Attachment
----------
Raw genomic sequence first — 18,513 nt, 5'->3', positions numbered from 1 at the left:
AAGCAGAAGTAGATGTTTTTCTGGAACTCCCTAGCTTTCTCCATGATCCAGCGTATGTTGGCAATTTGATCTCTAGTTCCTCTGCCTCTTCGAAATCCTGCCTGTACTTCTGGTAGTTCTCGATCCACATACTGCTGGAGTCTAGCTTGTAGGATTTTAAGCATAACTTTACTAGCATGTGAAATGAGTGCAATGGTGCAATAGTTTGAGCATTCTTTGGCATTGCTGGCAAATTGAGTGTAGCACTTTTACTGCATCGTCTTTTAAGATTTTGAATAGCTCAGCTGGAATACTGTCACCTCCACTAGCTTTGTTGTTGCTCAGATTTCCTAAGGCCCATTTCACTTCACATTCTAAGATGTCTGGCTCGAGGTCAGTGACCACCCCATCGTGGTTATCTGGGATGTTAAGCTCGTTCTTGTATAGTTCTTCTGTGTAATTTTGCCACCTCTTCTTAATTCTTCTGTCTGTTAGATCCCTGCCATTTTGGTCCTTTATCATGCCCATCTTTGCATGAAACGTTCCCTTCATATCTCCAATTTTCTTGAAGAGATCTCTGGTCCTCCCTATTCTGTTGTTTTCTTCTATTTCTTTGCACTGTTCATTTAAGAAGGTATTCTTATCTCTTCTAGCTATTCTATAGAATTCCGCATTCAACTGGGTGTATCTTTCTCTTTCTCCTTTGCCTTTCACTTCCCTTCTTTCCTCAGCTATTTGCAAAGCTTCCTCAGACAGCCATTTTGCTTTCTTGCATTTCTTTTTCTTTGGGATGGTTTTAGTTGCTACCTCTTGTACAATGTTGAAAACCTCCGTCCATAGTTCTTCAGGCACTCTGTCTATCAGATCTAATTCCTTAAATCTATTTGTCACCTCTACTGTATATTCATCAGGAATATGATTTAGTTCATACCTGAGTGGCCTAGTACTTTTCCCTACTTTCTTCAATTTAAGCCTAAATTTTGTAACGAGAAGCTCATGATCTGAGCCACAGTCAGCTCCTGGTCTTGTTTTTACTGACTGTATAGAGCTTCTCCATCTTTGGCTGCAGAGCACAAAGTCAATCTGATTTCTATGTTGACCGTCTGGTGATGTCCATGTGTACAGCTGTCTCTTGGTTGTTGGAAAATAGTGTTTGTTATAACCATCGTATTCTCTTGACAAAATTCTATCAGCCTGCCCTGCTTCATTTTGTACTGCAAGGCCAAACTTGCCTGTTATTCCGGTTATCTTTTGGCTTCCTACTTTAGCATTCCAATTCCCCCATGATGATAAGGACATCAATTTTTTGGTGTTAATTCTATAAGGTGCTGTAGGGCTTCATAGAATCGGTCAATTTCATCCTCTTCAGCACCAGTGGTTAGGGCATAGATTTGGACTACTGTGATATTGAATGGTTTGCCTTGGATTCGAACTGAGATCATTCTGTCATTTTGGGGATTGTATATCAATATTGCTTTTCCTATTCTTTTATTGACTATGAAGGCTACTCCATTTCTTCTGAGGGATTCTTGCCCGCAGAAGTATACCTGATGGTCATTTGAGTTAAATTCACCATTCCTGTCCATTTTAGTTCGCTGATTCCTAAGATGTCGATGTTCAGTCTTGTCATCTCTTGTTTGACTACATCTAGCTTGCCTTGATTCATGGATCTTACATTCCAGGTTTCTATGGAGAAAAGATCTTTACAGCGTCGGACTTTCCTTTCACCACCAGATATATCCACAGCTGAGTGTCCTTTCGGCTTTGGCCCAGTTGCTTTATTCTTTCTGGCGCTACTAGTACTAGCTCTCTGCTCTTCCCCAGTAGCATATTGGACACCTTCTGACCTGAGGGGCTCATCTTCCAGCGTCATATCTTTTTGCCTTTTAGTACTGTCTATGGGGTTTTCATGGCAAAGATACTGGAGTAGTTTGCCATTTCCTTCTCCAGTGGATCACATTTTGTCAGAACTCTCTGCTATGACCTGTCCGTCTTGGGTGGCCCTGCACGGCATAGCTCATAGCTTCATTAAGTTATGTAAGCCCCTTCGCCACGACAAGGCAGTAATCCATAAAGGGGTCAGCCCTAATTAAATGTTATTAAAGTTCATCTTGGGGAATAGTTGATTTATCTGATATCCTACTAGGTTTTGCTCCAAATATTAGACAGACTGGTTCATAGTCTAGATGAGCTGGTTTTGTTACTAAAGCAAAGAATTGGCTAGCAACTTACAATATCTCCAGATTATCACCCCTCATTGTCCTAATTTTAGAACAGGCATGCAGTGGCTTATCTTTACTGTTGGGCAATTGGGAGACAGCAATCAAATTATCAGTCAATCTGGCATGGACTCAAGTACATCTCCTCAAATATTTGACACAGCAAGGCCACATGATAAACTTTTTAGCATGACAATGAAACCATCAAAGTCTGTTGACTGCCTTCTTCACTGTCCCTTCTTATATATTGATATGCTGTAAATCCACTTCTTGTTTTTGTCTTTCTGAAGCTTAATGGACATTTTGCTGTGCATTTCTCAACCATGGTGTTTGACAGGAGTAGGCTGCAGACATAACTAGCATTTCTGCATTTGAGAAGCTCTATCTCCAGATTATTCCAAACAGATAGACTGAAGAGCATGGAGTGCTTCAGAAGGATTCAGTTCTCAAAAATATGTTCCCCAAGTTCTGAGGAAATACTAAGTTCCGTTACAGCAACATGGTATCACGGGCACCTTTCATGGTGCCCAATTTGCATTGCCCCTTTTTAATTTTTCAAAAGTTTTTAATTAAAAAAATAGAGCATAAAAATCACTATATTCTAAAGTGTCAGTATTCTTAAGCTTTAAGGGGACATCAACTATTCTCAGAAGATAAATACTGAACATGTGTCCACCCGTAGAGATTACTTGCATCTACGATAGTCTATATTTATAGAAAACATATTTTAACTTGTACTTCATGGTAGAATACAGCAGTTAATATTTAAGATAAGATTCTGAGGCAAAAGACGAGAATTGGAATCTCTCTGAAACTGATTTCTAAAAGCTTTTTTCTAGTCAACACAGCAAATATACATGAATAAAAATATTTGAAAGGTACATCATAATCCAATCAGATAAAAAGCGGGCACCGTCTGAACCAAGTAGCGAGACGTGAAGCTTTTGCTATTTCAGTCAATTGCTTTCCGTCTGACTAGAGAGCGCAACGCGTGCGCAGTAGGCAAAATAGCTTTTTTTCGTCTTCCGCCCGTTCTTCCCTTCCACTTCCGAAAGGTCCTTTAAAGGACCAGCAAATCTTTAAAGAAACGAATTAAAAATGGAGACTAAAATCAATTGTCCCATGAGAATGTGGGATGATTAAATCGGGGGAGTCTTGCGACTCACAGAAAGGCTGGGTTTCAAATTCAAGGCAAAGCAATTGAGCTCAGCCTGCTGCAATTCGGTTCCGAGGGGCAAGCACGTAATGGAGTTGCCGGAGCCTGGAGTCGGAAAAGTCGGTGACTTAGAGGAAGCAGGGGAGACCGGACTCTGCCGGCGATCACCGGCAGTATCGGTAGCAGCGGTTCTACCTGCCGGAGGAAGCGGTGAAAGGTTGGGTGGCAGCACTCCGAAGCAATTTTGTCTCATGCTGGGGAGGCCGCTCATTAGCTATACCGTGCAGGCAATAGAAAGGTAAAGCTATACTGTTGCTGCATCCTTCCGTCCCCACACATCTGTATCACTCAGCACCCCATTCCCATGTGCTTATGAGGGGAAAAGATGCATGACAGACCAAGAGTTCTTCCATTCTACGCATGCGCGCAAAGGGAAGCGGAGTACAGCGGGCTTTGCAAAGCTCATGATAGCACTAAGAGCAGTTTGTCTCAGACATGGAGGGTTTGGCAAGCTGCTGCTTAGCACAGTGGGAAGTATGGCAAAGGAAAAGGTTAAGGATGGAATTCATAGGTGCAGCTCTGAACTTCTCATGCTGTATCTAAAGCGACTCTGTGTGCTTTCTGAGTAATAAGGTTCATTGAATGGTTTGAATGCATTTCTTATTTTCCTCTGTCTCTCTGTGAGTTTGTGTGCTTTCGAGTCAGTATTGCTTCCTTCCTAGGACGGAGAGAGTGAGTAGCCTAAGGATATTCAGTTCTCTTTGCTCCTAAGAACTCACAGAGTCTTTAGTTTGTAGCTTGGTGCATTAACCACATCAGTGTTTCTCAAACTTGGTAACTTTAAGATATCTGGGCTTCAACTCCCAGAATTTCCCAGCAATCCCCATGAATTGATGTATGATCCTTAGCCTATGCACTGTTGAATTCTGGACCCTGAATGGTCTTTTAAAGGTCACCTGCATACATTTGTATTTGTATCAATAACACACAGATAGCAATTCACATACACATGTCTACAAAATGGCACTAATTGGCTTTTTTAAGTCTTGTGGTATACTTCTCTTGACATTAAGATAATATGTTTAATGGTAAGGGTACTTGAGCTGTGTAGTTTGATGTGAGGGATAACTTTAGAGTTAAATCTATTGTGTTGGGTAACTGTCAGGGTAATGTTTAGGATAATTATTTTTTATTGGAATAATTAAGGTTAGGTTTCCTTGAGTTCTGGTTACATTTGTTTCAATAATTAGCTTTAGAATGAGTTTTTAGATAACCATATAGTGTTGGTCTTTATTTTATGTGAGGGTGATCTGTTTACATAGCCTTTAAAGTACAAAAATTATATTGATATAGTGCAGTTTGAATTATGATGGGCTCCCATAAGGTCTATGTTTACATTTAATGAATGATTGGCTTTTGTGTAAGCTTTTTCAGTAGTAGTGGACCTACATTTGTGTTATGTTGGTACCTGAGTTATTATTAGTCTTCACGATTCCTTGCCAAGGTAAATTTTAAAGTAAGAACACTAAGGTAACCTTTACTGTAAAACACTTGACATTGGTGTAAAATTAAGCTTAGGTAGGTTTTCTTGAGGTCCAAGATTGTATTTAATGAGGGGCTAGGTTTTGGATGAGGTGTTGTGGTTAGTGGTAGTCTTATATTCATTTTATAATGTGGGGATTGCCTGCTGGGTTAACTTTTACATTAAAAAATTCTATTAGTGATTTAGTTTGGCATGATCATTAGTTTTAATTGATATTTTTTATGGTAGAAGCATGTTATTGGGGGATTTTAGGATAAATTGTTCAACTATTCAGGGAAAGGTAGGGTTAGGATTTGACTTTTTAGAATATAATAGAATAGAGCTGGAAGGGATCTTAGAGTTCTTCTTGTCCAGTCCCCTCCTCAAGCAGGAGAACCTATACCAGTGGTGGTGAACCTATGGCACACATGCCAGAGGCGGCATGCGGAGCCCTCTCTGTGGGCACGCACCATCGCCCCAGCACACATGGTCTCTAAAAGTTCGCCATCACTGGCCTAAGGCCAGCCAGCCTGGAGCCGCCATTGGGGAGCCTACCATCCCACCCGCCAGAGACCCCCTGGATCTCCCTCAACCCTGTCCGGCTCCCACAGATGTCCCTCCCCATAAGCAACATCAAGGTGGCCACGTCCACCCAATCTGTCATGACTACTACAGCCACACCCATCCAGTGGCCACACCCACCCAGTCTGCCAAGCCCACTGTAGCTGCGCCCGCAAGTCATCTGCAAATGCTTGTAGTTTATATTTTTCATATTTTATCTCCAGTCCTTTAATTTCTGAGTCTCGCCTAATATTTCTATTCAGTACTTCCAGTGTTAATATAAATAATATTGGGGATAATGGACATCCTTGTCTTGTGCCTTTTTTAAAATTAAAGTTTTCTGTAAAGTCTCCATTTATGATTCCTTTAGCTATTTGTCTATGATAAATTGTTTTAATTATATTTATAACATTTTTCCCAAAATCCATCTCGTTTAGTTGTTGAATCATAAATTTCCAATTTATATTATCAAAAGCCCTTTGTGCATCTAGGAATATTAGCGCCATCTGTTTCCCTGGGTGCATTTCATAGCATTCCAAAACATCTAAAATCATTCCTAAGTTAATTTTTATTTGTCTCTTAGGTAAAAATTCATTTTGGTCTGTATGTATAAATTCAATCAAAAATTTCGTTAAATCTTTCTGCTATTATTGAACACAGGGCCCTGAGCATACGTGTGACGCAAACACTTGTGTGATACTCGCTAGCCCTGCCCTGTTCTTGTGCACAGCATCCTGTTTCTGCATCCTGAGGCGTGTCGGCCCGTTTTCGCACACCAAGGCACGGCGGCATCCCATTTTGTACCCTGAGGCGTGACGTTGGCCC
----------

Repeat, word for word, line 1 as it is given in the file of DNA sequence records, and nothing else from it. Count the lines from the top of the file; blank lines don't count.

Raw genomic sequence first — 18,513 nt, 5'->3', positions numbered from 1 at the left: